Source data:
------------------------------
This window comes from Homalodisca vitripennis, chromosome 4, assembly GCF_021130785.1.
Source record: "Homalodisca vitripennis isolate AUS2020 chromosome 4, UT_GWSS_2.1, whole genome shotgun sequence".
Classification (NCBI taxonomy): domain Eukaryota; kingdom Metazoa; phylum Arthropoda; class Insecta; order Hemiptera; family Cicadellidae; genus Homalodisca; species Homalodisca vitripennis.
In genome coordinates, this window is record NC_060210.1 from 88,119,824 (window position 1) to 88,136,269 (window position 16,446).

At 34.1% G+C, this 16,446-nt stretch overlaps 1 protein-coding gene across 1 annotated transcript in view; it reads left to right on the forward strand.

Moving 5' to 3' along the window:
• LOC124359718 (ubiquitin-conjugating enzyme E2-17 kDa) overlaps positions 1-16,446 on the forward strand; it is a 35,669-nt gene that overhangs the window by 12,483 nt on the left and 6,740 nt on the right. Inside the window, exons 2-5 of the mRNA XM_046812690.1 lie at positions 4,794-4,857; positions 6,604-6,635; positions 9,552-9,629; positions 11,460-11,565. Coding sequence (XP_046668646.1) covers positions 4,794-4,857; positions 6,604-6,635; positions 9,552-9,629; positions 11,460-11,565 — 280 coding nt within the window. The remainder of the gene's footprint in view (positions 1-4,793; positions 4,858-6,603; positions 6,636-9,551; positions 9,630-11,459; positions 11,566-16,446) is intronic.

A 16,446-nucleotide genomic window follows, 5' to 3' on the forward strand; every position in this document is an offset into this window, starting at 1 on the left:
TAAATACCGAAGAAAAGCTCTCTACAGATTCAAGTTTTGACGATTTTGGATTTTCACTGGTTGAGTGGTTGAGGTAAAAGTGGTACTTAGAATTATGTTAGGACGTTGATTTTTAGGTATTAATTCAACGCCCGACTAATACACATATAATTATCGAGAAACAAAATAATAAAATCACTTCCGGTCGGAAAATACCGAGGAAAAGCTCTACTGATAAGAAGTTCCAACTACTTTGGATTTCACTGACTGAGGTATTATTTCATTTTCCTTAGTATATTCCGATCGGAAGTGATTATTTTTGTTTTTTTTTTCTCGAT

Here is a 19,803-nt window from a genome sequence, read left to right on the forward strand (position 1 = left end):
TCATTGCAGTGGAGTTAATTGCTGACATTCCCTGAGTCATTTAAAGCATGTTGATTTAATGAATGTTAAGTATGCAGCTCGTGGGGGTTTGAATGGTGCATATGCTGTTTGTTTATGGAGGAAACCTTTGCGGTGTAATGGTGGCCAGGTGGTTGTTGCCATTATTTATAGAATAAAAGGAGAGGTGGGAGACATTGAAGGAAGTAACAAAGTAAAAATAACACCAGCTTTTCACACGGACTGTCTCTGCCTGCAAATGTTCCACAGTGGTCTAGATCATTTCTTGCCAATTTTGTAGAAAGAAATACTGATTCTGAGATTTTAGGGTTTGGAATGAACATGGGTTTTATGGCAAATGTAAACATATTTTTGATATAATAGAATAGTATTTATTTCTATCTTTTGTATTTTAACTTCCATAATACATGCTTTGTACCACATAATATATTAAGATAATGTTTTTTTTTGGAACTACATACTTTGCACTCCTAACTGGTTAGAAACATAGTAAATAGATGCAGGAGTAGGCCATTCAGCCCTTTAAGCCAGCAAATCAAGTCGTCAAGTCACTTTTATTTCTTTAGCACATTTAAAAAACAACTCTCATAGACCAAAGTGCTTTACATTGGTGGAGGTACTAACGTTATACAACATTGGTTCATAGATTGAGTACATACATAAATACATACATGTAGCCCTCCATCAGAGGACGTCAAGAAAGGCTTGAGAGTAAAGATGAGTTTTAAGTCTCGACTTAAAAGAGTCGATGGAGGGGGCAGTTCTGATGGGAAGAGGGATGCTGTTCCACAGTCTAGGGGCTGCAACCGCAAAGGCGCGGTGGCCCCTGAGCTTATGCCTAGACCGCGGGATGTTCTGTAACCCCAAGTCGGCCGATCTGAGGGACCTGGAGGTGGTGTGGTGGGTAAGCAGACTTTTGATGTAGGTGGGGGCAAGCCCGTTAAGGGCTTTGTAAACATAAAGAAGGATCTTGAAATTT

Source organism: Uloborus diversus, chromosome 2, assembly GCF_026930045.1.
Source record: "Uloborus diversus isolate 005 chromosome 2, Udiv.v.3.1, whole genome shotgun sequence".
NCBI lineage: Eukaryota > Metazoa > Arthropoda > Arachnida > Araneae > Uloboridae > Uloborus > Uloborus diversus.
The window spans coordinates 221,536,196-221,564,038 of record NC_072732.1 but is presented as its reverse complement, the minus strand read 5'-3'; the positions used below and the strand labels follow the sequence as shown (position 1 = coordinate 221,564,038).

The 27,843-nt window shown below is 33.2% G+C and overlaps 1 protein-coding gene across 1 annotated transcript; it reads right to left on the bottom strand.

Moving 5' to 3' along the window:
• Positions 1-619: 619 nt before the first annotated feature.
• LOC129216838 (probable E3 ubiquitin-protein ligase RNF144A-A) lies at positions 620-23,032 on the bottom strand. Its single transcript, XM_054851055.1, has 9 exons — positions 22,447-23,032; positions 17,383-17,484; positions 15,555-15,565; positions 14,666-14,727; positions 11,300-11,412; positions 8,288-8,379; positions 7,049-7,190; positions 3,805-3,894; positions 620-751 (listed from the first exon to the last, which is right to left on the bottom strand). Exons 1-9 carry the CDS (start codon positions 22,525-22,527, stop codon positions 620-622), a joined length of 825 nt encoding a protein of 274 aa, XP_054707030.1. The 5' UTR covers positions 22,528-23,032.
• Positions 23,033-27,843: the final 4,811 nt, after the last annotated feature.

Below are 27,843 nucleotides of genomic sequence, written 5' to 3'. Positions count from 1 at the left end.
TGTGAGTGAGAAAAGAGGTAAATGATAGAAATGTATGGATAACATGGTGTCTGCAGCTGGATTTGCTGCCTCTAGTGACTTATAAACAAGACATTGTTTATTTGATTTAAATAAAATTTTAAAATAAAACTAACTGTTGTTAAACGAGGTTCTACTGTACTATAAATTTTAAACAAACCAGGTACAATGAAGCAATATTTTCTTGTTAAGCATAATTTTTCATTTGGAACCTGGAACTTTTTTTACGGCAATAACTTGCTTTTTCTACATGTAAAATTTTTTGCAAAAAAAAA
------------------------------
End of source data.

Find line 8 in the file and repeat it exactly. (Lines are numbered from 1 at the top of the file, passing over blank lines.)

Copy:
A 16,446-nucleotide genomic window follows, 5' to 3' on the forward strand; every position in this document is an offset into this window, starting at 1 on the left: